Aug 20, 2010 Kacie Gehl Uncategorized
“Local Food” is a term that has been used to describe foods which are produced, processed and consumed within the same region. The Local Food movement has been an effort by many farms, community groups and households to understand how and where their food is produced and how it gets onto their plates or, “Farm to Fork”. The awareness generated by the Local Food movement has helped farmers get their products into their own communities and has helped consumers and markets find the fresh food produced by local farms.
Having food that is fresh, good tasting and healthful is important to everyone. The practices a farmer uses to raise cattle or grow corn, for example, influence the quality and taste of the food produced. To know your local farmer, is to know the quality of your food. The path food traditionally takes before it reaches your plate may be a long and winding road — using fuel and energy all along the way and creating pollution every mile it travels. The longer it takes for food to reach your plate, the greater the chance that the food will lose nutrient value, will have been exposed to poor food handling practices or contamination, and will have accrued many shipping miles (and the accompanying fuel and pollution that comes with it). With so many misconceptions about food labeling and food production, there is no better way to make certain your food is up to your standards than to have a one-on-one relationship with your food producer. Building this relationship between producers and consumers is one of the many benefits of eating locally.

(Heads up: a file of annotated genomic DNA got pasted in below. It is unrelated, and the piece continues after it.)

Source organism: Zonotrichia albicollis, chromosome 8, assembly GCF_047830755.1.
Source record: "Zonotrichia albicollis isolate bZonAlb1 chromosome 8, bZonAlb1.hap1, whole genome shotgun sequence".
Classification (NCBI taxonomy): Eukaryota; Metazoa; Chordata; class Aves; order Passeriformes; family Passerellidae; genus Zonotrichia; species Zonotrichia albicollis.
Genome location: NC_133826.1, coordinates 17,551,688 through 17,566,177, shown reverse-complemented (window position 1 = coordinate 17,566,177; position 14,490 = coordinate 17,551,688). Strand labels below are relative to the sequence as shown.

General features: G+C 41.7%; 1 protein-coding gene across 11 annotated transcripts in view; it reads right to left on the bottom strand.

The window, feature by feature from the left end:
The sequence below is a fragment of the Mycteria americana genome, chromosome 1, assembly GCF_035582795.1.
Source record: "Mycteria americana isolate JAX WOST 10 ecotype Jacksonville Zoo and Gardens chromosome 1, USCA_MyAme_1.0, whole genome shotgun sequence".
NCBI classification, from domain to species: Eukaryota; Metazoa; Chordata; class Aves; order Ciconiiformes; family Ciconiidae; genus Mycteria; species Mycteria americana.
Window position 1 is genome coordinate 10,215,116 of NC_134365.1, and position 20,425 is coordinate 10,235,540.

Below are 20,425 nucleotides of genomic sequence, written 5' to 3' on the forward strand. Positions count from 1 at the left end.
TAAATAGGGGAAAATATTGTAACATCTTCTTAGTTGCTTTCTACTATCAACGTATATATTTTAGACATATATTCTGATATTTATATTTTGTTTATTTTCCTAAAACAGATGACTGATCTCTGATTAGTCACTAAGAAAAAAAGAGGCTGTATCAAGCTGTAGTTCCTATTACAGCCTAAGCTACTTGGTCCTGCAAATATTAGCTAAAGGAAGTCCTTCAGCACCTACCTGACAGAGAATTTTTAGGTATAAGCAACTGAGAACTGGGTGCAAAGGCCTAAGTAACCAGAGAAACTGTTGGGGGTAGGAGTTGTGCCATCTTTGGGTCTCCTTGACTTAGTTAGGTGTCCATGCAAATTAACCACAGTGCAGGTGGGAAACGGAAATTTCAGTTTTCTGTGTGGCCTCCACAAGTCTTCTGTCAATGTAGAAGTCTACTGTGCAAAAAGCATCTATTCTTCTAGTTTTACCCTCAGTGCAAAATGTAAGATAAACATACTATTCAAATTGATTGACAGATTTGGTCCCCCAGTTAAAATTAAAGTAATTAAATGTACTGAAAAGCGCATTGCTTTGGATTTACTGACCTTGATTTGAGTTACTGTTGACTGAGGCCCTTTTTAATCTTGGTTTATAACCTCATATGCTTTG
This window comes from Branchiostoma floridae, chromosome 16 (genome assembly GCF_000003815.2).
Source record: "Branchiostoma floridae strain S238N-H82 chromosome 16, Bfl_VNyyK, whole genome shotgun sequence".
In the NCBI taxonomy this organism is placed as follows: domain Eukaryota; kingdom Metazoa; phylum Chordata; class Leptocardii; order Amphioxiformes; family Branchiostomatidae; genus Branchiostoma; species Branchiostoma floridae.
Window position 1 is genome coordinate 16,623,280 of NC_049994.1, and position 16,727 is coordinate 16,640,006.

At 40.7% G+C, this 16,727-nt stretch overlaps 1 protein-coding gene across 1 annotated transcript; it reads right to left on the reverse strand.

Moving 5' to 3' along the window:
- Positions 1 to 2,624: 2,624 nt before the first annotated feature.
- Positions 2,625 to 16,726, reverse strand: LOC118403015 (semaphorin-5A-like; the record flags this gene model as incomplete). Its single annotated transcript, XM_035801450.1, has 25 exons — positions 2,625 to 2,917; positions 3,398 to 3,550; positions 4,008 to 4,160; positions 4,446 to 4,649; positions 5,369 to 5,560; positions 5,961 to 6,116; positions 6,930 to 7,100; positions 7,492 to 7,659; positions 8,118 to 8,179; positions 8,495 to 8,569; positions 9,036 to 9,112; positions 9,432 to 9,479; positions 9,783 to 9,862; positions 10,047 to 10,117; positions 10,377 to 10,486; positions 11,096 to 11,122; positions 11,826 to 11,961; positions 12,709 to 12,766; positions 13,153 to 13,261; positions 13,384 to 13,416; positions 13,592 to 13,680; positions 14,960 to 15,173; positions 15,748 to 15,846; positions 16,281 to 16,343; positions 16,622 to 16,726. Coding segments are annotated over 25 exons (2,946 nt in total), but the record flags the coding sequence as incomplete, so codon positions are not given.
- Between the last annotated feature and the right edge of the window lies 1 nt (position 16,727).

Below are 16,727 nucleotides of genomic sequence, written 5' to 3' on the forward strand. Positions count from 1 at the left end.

Supporting local farms also helps to stimulate the local economy. Farm products (e.g., vegetables, dairy, grains, meats, etc.) purchased locally put money directly into the local economy through the farmer, secondary processors and markets. The economic benefits of a local food system can be increased when farmers create value-added products, such as salsa from tomatoes and peppers, or goat cheese from goat’s milk. Consequently, more jobs may be created and tax revenues will go toward your local economy instead of a distant processors economy.
On Saturday, Sept. 11 from 10 a.m. to 4 p.m. Cornell University Cooperative Extension will be hosting a Loop-the-Lake Driving Tour around Skaneateles Lake to explore our local food system at work within the scenic Skaneateles Lake Watershed. The bus-tour is sponsored by the City of Syracuse Water Department. During the Driving Tour, we will be stopping at farms that produce broilers, ducklings, free-range eggs, turkeys, lamb, pigs, lavender, wheat, barley, soybeans, corn, heirloom vegetables, black currants and sunflowers. These farms include October Rose Farm, Lockwood Fiber and Flower Farm, as well as the School House Farm & Borodino Market, The Glen Haven Restaurant, historic sites and scenic overlooks.
The cost for the tour is $15 per person, and an optional lunch will be provided at the Glen Haven Restaurant for an additional $12. For details about the driving tour and to register, call or email Kacie Gehl at 424-9485 x232 or firstname.lastname@example.org. Registration is also available online at www.extendonondaga.org. Registration for this event is limited and payment must be received by Sept. 4. Cornell University Cooperative Extension of Onondaga County provides equal program and employment opportunities; contact us in advance if you require special accommodations.
Kacie Gehl is a Community Educator with Cornell University Cooperative Extension of Onondaga County.